The prime minister has committed to ‘simplify’ the funding regime for legal aid for bereaved families in inquests. In response to a question by the Conservative MP Alex Chalk made in relation to two constituents who were relatives of one of the victims of the London Bridge attack, Theresa May said her government were ‘committed to simplifying the process for applying for exceptional case funding’.
Helen Boniface and Yasmin Waljee OBE of Hogan Lovells last week on the Justice Gap that argued that legal aid must be available as of right and raised the case of Kirsty Boden and Alexandre Pigeard. Alex Chalk also drew attention to Kirsty Boden. ‘Despite the fact that at least one of the terrorists’ families received legal aid for representation at the inquest, none of the victims’ families did,’ the MP for Cheltenham said during prime minister’s question time. ‘Does my right hon. Friend think that we need to look again at the entitlement to legal aid for inquests, so that those people who wish to ask questions about what happened to their loved ones are not left to fend for themselves?’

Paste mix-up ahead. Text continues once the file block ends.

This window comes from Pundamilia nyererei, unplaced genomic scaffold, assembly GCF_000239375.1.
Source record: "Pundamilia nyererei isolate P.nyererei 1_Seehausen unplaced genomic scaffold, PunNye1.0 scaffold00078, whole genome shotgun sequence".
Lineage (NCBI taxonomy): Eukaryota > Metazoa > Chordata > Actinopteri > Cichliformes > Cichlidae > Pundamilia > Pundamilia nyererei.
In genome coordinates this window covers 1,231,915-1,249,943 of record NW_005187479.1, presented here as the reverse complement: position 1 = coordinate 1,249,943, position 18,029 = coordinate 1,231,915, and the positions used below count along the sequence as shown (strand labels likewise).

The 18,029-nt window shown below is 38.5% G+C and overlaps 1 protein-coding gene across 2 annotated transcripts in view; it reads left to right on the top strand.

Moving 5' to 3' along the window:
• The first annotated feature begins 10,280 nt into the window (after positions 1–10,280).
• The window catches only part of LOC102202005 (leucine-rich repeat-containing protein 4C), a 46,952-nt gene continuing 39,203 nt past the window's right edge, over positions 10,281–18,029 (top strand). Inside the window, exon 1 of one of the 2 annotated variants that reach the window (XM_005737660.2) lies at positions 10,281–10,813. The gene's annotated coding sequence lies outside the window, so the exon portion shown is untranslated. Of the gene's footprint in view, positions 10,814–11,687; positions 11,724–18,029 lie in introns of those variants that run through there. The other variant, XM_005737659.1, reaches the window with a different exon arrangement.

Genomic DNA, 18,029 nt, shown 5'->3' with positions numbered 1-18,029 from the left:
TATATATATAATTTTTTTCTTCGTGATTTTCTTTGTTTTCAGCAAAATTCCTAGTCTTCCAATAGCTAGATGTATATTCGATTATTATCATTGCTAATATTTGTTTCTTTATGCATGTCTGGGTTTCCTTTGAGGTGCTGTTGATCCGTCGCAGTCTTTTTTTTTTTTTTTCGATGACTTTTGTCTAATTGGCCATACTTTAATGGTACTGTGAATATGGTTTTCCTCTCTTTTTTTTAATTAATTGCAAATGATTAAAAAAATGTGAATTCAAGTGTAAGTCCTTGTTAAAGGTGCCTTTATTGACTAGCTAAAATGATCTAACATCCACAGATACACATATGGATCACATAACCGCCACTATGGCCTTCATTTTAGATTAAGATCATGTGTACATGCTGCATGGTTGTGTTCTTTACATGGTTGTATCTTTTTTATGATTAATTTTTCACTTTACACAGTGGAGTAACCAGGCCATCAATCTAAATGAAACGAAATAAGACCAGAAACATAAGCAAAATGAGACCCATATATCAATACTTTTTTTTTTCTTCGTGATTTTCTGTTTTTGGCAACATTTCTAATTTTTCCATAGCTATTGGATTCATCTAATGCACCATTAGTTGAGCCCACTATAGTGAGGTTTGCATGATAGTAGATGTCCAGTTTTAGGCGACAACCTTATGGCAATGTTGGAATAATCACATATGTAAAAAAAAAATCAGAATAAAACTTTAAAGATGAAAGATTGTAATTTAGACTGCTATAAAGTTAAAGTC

‘One of the many lessons to be learned though is that legal aid must be available as of right for bereaved families at terrorism inquests. Even though these inquests have just concluded, the Government has still not decided whether to grant bereaved families Legal Aid. The only thing they have said is that ‘the wider public interest is not served by families having representation’. This seems extraordinary. As both lawyers and engaging our innate humanity we cannot understand this.’
Helen Boniface and Yasmin Waljee OBE
More than 10,000 people have now signed up to a petition launched last weekcalling for legal aid for inquests launched by the Kirsty Boden’s partner James Hodder. You can sign here.